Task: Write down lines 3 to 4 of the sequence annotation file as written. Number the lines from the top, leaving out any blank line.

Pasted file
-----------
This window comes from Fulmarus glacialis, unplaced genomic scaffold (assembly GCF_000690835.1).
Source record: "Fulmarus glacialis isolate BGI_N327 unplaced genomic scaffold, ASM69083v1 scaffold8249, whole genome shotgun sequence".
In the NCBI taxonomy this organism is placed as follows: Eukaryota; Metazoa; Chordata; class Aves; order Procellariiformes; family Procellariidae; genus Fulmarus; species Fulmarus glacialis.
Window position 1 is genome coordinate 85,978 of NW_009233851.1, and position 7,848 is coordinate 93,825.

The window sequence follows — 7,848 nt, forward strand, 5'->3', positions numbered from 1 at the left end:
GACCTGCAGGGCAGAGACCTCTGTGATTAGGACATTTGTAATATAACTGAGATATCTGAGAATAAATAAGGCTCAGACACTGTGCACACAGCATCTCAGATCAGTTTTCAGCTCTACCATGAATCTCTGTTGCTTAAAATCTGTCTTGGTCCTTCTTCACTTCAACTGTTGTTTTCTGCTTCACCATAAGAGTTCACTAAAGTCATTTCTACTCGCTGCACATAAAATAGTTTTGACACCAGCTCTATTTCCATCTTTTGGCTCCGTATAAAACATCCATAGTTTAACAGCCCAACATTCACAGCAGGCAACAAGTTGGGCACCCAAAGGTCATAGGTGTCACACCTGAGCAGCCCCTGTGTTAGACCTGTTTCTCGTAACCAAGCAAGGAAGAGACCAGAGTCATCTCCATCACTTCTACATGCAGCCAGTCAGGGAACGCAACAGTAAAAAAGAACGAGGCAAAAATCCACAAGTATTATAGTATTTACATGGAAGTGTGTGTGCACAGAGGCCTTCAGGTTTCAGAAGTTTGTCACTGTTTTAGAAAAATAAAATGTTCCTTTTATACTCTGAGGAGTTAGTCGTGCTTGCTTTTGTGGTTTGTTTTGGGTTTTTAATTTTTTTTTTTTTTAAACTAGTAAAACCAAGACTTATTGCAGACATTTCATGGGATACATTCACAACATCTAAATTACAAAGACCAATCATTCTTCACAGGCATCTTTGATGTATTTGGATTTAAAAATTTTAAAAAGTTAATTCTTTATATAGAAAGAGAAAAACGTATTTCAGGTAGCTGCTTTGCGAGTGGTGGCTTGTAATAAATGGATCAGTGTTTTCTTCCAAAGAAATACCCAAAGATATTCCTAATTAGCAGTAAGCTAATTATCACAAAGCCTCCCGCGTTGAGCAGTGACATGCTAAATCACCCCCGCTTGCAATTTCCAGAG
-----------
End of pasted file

In the NCBI taxonomy this organism is placed as follows: Eukaryota; Metazoa; Chordata; class Aves; order Procellariiformes; family Procellariidae; genus Fulmarus; species Fulmarus glacialis.
Window position 1 is genome coordinate 85,978 of NW_009233851.1, and position 7,848 is coordinate 93,825.